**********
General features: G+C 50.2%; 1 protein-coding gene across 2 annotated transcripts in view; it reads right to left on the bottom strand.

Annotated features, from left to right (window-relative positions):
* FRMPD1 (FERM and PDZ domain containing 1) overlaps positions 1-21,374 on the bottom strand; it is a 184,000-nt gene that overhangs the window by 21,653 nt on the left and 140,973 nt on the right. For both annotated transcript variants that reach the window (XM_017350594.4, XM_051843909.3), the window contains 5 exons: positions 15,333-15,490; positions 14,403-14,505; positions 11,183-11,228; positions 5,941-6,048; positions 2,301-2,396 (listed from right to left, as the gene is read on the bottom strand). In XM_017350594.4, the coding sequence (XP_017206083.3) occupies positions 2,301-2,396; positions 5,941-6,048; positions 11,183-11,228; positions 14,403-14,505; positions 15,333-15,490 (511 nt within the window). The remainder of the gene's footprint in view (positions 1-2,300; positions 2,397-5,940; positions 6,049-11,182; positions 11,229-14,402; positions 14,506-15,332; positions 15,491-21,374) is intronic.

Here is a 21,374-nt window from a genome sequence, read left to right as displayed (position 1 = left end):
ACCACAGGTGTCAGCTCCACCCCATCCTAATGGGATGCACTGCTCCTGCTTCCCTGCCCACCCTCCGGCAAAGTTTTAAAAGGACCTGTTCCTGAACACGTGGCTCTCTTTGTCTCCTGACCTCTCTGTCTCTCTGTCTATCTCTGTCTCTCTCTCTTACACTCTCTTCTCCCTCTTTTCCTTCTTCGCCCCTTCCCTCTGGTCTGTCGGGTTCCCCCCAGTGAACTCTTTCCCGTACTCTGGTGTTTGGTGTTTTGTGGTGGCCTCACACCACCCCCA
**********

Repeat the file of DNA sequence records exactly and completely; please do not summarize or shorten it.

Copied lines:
General features: G+C 50.2%; 1 protein-coding gene across 2 annotated transcripts in view; it reads right to left on the bottom strand.

Annotated features, from left to right (window-relative positions):
* FRMPD1 (FERM and PDZ domain containing 1) overlaps positions 1-21,374 on the bottom strand; it is a 184,000-nt gene that overhangs the window by 21,653 nt on the left and 140,973 nt on the right. For both annotated transcript variants that reach the window (XM_017350594.4, XM_051843909.3), the window contains 5 exons: positions 15,333-15,490; positions 14,403-14,505; positions 11,183-11,228; positions 5,941-6,048; positions 2,301-2,396 (listed from right to left, as the gene is read on the bottom strand). In XM_017350594.4, the coding sequence (XP_017206083.3) occupies positions 2,301-2,396; positions 5,941-6,048; positions 11,183-11,228; positions 14,403-14,505; positions 15,333-15,490 (511 nt within the window). The remainder of the gene's footprint in view (positions 1-2,300; positions 2,397-5,940; positions 6,049-11,182; positions 11,229-14,402; positions 14,506-15,332; positions 15,491-21,374) is intronic.

Here is a 21,374-nt window from a genome sequence, read left to right as displayed (position 1 = left end):
ACCACAGGTGTCAGCTCCACCCCATCCTAATGGGATGCACTGCTCCTGCTTCCCTGCCCACCCTCCGGCAAAGTTTTAAAAGGACCTGTTCCTGAACACGTGGCTCTCTTTGTCTCCTGACCTCTCTGTCTCTCTGTCTATCTCTGTCTCTCTCTCTTACACTCTCTTCTCCCTCTTTTCCTTCTTCGCCCCTTCCCTCTGGTCTGTCGGGTTCCCCCCAGTGAACTCTTTCCCGTACTCTGGTGTTTGGTGTTTTGTGGTGGCCTCACACCACCCCCA